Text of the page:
There are already several world records that we have seen in the athletics events in Tokyo 2020, and many attribute this to the impact of the “super shoes” and an Olympic elastic track built for speed.
The three new world records set at these Games are only one short of matching those achieved in Beijing 2008 and London 2012.
“With more than half the athletics program ahead, three more world records would make these the Olympics with the most new records since Montreal 1976, when there were nine,” says Simon Gleave, head of sports analysis at the consulting firm Nielsen Gracenote.
But what role do shoes and the track play in these brands in Tokyo?
What records have been broken?
The american Sydney McLaughlin on Wednesday broke his own world record by winning the women’s 400m hurdles just 24 hours after the Norwegian Karsten Warholm do the same for gold in the men’s 400m hurdles.
Rai Benjamin y Dalilah Muhammad, who finished second in the men’s and women’s races, respectively, also broke old records.
Five of the women finalists in the 400m hurdles set personal records.
The double champion of speed Elaine Thompson-Herah set an Olympic record in the 100 meters and ran the second fastest time in history in the 200 meters, while the Venezuelan Yulimar Rojas set a world record by winning Olympic gold in the triple jump.
Sneakers: technological progress or a step too far?
Many athletes wear super lightweight footwear that contains a rigid plate and unique foam that provide a propulsion sensation on every step.
Critics claim that this shoe, first developed by Nike, is the equivalent of “mechanical doping.”
Its supporters see it as a revolutionary breakthrough after decades of stagnation.
“There seems to be an acceptance now that the new generation of running shoes is part of the advancement of sport,” says Geoff Burns, biomechanics and athletic performance researcher and running shoe technology expert.
But after winning gold on Tuesday, Warholm criticized runner-up Rai Benjamin’s Nike footwear and said he was working with Puma and the Mercedes Formula 1 team on his own sneakers.
“He had those things in his shoes that I hate,” Warholm complained. “I don’t see why I should put something under a running shoe. I think that it takes away the credibility of our sport“.
The four-time Olympic gold medalist Michael Johnson he told the BBC that he doubted “super shoes” would give an unfair advantage.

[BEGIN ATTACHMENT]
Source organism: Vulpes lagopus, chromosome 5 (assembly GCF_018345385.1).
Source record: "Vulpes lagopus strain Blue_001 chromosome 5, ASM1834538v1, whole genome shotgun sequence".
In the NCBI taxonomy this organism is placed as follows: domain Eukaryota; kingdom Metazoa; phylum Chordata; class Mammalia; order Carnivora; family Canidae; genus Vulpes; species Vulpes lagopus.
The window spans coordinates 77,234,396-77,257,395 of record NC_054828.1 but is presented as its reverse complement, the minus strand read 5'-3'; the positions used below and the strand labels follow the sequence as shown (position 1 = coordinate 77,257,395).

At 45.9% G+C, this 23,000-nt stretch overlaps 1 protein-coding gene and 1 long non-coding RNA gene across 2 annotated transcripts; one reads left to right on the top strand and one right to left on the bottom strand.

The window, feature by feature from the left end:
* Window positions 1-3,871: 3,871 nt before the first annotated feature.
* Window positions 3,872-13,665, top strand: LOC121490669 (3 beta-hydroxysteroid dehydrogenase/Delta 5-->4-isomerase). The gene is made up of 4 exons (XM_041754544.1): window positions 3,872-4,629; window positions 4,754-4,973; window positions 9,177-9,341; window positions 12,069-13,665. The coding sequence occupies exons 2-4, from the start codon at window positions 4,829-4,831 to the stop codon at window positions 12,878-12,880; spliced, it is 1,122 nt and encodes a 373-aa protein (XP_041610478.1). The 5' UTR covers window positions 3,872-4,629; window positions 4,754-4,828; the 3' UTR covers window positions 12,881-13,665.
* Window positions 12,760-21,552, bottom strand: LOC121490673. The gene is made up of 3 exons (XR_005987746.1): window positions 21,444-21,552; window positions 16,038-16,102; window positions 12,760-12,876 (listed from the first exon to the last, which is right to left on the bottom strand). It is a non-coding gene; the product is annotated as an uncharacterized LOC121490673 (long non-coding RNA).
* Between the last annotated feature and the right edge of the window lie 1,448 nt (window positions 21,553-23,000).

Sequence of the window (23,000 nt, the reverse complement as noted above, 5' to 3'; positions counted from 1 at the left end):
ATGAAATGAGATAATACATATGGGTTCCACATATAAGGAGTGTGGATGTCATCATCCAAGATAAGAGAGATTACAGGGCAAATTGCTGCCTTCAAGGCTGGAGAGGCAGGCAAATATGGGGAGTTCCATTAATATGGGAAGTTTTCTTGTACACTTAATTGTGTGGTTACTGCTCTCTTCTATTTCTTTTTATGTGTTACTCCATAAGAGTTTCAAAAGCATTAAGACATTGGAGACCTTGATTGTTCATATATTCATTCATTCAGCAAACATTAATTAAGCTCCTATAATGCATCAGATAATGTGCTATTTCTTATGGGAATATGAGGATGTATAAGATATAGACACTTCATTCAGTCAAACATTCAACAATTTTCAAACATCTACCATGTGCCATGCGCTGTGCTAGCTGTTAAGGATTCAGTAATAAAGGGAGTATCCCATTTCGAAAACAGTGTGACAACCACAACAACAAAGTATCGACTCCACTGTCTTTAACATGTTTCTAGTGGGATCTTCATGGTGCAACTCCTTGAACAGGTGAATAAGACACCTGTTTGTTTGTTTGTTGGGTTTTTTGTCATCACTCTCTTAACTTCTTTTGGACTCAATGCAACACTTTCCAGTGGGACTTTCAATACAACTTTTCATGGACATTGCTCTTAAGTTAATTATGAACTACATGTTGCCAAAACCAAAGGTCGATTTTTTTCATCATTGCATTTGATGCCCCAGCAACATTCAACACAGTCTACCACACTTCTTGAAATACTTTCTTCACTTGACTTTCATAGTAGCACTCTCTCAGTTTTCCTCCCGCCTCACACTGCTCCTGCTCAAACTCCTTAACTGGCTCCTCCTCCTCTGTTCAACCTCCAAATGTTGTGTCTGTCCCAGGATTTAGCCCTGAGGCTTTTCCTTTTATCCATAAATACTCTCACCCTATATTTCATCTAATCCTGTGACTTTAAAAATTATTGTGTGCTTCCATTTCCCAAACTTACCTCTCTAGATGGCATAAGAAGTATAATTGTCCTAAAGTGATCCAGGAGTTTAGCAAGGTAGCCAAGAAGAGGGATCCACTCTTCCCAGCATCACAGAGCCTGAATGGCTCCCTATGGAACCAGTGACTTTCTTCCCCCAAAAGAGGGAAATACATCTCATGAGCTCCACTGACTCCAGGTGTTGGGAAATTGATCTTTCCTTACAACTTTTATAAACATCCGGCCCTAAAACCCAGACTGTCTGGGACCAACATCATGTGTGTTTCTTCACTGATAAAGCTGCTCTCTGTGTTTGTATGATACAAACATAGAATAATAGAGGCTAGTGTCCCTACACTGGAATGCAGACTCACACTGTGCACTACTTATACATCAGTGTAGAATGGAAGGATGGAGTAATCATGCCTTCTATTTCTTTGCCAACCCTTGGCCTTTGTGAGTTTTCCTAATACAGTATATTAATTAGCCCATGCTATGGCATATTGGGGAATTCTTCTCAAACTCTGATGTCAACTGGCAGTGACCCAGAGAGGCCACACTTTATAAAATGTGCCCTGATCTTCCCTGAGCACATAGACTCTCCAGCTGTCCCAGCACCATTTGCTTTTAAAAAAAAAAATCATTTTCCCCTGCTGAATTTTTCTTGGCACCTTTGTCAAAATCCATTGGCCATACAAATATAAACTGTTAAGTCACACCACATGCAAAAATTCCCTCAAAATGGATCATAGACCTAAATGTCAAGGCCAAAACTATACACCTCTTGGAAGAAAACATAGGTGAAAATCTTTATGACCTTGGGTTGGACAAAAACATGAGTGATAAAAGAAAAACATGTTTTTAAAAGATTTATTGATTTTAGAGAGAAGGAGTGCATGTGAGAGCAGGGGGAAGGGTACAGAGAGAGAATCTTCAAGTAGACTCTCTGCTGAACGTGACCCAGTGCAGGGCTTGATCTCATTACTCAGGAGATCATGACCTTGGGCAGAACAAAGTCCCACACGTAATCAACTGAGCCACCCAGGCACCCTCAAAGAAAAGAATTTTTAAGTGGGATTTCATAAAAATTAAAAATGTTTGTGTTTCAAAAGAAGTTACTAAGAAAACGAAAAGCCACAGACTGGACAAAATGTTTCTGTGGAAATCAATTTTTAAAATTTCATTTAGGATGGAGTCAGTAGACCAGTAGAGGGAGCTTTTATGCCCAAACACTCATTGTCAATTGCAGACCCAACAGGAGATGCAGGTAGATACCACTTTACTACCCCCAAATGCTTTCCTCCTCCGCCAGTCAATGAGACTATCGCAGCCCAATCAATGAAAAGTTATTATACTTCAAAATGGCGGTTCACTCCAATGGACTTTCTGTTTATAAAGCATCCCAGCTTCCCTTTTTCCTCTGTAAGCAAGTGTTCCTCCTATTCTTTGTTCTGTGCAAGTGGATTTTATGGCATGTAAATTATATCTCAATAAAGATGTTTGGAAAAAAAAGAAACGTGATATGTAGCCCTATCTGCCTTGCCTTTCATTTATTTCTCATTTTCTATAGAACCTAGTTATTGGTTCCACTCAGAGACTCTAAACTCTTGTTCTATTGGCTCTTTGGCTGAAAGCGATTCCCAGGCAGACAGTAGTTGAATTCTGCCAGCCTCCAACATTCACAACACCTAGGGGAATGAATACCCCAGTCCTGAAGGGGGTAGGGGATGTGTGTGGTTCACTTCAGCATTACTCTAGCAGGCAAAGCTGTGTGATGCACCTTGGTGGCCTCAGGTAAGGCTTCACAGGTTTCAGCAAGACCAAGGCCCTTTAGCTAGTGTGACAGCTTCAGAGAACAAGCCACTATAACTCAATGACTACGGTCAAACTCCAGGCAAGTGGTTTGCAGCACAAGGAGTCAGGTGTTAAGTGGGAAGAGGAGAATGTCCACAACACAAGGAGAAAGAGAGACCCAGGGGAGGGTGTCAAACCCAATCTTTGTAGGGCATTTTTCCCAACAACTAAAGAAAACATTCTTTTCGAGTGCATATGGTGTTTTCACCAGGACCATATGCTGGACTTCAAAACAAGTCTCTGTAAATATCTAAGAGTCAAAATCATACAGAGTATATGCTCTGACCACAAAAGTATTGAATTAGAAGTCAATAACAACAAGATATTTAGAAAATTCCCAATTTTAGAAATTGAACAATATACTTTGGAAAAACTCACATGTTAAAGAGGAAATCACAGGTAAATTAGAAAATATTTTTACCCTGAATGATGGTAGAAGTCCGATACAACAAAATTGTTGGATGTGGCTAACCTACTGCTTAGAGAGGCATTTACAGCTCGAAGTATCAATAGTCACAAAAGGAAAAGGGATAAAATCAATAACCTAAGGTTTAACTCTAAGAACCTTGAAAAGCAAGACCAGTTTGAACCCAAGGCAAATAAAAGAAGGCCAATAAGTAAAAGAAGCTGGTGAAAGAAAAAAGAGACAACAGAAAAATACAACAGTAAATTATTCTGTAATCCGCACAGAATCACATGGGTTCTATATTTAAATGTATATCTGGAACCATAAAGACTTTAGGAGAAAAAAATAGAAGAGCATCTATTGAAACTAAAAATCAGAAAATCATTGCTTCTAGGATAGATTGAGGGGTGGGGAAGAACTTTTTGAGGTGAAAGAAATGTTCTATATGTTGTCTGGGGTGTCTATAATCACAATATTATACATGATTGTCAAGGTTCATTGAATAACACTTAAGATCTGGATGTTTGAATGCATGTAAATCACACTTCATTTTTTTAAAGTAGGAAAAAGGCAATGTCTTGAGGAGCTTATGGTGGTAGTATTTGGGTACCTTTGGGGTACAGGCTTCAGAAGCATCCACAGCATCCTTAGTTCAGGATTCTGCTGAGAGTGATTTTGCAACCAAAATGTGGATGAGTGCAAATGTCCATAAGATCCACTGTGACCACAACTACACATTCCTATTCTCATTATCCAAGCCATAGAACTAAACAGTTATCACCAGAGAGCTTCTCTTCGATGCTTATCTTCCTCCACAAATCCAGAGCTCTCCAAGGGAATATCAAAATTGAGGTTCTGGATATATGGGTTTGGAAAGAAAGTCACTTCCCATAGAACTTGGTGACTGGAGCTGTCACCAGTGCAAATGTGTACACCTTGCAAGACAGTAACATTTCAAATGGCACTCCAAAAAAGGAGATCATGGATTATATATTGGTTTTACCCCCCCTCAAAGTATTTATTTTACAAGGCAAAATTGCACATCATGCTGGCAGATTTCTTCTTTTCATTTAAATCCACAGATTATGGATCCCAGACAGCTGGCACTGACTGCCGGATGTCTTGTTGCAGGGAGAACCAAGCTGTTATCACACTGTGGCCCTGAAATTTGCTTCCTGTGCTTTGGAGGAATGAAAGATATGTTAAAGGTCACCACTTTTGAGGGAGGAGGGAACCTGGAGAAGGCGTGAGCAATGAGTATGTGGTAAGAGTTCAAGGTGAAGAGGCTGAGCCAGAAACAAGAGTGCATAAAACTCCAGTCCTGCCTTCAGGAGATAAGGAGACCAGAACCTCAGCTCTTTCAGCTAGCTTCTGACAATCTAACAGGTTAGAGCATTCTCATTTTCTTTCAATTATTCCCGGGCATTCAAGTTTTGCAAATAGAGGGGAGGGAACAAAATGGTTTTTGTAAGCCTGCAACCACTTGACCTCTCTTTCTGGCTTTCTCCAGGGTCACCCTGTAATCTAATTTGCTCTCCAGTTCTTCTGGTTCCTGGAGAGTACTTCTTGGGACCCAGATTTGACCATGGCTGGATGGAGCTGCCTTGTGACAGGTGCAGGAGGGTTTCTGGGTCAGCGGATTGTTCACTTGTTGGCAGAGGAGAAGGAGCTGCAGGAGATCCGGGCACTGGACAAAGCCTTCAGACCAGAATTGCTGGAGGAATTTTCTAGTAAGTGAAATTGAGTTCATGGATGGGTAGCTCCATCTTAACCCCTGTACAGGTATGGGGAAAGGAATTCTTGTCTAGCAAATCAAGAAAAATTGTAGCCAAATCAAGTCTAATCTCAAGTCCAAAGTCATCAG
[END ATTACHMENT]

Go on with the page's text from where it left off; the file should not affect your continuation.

“I heard Usain Bolt say the other day that if the shoes start to get too fast that’s unfair.”
“I would have a problem if clothing started to make athletes faster than they really are. We don’t want that ”.
The designers of the Olympic Stadium track have added gum granules to the 14mm track, while the bottom layer has a hexagonal design that leaves small air pockets.
Track designer Andrea Vallauri told British newspaper The Guardian that this provided “shock absorption and some energy return; at the same time, a trampoline effect ”.
“We have improved this combination and that is why we are seeing that the track has improved its performance,” he added.
He further said that the surface gave them a performance advantage of the 1%-2% to athletes, which made it the fastest in history.
400m hurdles champion McLaughlin said after her record-breaking run on Wednesday that the track gave her energy back and that “it pushes you and propels you forward “.
He added: “It was really cool … Pushing the limits of what is possible.”
So what is the verdict?
It is clear that the track is proving beneficial, although in all the Olympic Games the organizers bet on an innovation in the surface where they run.
The debate is more divided about exactly how much “super shoe” adds up, but athletes say it’s having an impact.
However, the president of the World Athletics Federation, Sebastian CoeHe noted that he was just “looking at really talented athletes who probably run faster on fast surfaces.”
“For as long as I can remember, we have talked about tracks that are fast and tracks that are not,” he added.
“Warholm is running fast, but we’ve always known that he runs fast and probably runs a little bit faster on this track.”
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Eddie is an Australian news reporter with over 9 years in the industry and has published on Forbes and tech crunch.